This book was read and reviewed as part of the charitable Cannonball Read.

Witches Abroad (CBR7 #10)

Being that Witches Abroad is a Discworld novel written by Sir Terry Pratchett there are literary tropes to be abused and social mores to be jumped up and down on. For our enjoyment this time Granny Weatherwax, Nanny Ogg, and Magrat Garlick are off to stop a bad fairy godmother from unleashing a terrible torrent of stories all over the poor city of Genua. That sentence of plot description, admittedly, makes very little sense, but I promise you Pratchett has a certain way of weaving it all together so that you can’t imagine the story, ahem narrative, going any other way.

To be honest, I picked up Witches Abroad simply because I was in desperate need of 1) a palate cleanser following What She Left Behind and 2) something upbeat – my reading of late, All the Light We Cannot See, Station Eleven, and The Line of Beauty  coming up, have all been a bit heavy on the sad emotions. Thankfully Pratchett delivered right to my expectations – a book of humor that is not brainless that I could happily cackle away to on the couch for a few evenings and harass my roommate with quotes and discussions about which of us is who (I am very definitely Nanny Ogg to her Granny Weatherwax).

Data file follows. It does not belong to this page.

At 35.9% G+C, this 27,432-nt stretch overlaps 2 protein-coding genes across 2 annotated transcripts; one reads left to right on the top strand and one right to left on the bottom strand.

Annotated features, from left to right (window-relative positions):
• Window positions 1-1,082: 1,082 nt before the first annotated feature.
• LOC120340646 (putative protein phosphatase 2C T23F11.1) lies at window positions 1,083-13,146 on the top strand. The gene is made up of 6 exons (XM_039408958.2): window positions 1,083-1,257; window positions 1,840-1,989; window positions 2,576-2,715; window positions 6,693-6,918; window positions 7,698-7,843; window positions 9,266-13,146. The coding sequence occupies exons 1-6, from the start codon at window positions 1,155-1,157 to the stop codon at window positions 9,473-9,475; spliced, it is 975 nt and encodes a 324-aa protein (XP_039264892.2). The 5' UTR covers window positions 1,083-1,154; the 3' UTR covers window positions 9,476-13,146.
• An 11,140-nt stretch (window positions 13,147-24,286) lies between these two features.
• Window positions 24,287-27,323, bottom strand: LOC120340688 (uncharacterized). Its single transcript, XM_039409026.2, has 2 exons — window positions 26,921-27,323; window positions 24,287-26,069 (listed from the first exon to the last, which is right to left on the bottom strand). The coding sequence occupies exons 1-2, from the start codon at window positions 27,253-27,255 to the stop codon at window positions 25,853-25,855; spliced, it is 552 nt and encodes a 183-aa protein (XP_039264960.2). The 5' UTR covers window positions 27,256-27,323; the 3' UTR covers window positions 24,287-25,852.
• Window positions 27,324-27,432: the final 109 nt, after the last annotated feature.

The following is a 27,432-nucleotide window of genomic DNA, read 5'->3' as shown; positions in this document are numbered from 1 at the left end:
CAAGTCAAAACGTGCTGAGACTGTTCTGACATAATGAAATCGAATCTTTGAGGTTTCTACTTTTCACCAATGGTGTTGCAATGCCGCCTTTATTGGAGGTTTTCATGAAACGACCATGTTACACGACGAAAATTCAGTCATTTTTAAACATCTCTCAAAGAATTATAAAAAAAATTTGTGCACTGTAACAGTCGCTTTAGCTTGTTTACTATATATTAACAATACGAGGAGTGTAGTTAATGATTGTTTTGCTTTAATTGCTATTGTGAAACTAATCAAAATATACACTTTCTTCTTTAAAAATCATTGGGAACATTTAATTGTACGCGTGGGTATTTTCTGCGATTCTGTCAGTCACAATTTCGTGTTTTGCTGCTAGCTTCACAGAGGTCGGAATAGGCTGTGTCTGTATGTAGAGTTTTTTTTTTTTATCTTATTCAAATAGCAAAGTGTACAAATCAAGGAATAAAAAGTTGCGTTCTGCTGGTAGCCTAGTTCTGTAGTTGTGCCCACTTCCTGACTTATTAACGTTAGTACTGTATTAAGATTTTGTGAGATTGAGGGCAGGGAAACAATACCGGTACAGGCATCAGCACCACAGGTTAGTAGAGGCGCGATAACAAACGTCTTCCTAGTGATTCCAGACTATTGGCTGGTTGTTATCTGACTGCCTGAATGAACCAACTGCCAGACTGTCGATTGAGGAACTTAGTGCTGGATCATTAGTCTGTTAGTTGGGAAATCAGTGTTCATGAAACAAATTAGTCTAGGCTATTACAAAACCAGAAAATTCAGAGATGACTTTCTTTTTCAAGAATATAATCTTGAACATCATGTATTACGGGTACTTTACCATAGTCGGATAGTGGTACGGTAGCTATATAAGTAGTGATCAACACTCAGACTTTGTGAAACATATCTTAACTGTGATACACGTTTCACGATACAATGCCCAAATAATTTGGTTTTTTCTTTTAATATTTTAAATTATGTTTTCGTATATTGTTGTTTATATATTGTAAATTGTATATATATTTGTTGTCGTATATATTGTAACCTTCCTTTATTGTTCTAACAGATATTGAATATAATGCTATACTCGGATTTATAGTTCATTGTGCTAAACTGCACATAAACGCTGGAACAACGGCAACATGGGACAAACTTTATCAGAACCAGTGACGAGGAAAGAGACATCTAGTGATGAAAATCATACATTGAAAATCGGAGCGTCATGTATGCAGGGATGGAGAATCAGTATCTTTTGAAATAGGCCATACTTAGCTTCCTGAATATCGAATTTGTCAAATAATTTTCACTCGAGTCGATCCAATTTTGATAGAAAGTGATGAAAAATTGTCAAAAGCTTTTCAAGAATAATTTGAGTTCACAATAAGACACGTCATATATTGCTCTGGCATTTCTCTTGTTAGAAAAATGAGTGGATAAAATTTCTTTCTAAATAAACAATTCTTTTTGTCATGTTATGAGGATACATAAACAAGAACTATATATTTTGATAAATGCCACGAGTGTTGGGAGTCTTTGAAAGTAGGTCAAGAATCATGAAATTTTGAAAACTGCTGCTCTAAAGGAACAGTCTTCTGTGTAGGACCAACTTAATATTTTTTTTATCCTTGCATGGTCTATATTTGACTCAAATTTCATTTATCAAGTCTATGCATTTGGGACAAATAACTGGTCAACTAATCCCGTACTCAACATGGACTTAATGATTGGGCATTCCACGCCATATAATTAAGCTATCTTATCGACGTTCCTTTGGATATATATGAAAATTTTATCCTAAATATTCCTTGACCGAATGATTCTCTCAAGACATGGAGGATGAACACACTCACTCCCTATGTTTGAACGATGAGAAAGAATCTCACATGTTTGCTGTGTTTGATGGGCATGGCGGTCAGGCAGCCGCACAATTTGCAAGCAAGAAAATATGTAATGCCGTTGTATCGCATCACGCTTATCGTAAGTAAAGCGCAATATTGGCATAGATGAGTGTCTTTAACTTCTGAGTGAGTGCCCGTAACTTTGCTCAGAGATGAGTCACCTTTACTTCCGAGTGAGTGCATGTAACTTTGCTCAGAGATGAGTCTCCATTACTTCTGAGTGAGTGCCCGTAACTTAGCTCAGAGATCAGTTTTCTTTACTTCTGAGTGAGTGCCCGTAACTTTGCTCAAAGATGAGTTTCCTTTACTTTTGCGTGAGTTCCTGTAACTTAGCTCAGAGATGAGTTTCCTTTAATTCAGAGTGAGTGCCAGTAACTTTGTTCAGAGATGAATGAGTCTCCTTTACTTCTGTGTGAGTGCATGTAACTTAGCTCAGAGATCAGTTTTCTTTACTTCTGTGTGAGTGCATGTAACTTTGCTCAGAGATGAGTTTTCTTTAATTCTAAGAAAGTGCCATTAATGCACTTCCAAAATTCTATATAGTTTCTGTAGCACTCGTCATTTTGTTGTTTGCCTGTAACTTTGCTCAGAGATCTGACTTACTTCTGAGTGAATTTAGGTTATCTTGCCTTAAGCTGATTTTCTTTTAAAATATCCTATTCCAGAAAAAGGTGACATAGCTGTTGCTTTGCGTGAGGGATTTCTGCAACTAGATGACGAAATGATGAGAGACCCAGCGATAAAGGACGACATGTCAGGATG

And while the humor is lovely, this is a book with substance. My main takeaway, and there are surely many layered into these 350 pages, is that no one is immune from a self-fulfilling prophecy. You have to change the story, because stories will make themselves happen if you don’t act accordingly. There’s also a whole bit about mirrors, and multiplying your power while stealing your soul, but that wasn’t as interesting to me, personally.

I’m definitely having a love affair with Pratchett and Discworld and am so happy that there are so many books for me to continue to enjoy. Next month I’ll be tackling Lords and Ladies.

Equal Rites (CBR7 #3)

Folks, we need to talk about how I think I’m falling in love with Discworld. Equal Rites is only my second book in the series, but it made my heart happy while I was reading it, and considering I read it while preparing to go back to work after a two week vacation, that was a tall order.

In my review of Wyrd Sisters I mentioned that I wasn’t sure whether not picking this, the starter book for the Witches books, was going to be a problem. Having read it now, I think I was better off having read Wyrd Sisters first, since it gave me a bit of who Granny Weatherwax is, and this story gave me a more in depth experience with her, and her student Esk.